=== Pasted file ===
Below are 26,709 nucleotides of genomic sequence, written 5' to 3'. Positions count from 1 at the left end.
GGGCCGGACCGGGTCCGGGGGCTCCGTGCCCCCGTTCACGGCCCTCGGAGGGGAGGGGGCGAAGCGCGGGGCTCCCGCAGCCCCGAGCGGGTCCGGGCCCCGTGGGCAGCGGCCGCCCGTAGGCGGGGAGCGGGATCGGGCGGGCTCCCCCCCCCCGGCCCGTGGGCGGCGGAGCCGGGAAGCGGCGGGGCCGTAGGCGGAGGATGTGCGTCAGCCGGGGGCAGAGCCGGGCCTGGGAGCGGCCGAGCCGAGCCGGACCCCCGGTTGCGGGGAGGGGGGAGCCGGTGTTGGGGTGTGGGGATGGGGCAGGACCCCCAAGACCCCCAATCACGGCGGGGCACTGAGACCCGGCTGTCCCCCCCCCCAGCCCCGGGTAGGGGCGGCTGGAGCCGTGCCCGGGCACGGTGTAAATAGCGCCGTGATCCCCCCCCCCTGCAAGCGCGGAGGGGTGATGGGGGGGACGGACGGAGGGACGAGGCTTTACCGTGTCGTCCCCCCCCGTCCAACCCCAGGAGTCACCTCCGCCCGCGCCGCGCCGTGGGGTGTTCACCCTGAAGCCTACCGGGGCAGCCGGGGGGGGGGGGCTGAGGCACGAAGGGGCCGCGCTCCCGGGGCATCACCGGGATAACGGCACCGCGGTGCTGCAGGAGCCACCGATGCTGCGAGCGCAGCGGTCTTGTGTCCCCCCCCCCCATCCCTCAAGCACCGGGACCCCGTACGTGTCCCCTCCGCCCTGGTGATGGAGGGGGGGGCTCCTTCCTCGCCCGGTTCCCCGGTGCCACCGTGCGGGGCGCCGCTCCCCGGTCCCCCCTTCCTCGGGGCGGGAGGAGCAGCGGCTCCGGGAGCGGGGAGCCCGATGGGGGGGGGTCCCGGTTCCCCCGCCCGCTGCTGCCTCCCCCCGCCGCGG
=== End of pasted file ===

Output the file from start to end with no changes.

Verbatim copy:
Below are 26,709 nucleotides of genomic sequence, written 5' to 3'. Positions count from 1 at the left end.
GGGCCGGACCGGGTCCGGGGGCTCCGTGCCCCCGTTCACGGCCCTCGGAGGGGAGGGGGCGAAGCGCGGGGCTCCCGCAGCCCCGAGCGGGTCCGGGCCCCGTGGGCAGCGGCCGCCCGTAGGCGGGGAGCGGGATCGGGCGGGCTCCCCCCCCCCGGCCCGTGGGCGGCGGAGCCGGGAAGCGGCGGGGCCGTAGGCGGAGGATGTGCGTCAGCCGGGGGCAGAGCCGGGCCTGGGAGCGGCCGAGCCGAGCCGGACCCCCGGTTGCGGGGAGGGGGGAGCCGGTGTTGGGGTGTGGGGATGGGGCAGGACCCCCAAGACCCCCAATCACGGCGGGGCACTGAGACCCGGCTGTCCCCCCCCCCAGCCCCGGGTAGGGGCGGCTGGAGCCGTGCCCGGGCACGGTGTAAATAGCGCCGTGATCCCCCCCCCCTGCAAGCGCGGAGGGGTGATGGGGGGGACGGACGGAGGGACGAGGCTTTACCGTGTCGTCCCCCCCCGTCCAACCCCAGGAGTCACCTCCGCCCGCGCCGCGCCGTGGGGTGTTCACCCTGAAGCCTACCGGGGCAGCCGGGGGGGGGGGGCTGAGGCACGAAGGGGCCGCGCTCCCGGGGCATCACCGGGATAACGGCACCGCGGTGCTGCAGGAGCCACCGATGCTGCGAGCGCAGCGGTCTTGTGTCCCCCCCCCCCATCCCTCAAGCACCGGGACCCCGTACGTGTCCCCTCCGCCCTGGTGATGGAGGGGGGGGCTCCTTCCTCGCCCGGTTCCCCGGTGCCACCGTGCGGGGCGCCGCTCCCCGGTCCCCCCTTCCTCGGGGCGGGAGGAGCAGCGGCTCCGGGAGCGGGGAGCCCGATGGGGGGGGGTCCCGGTTCCCCCGCCCGCTGCTGCCTCCCCCCGCCGCGG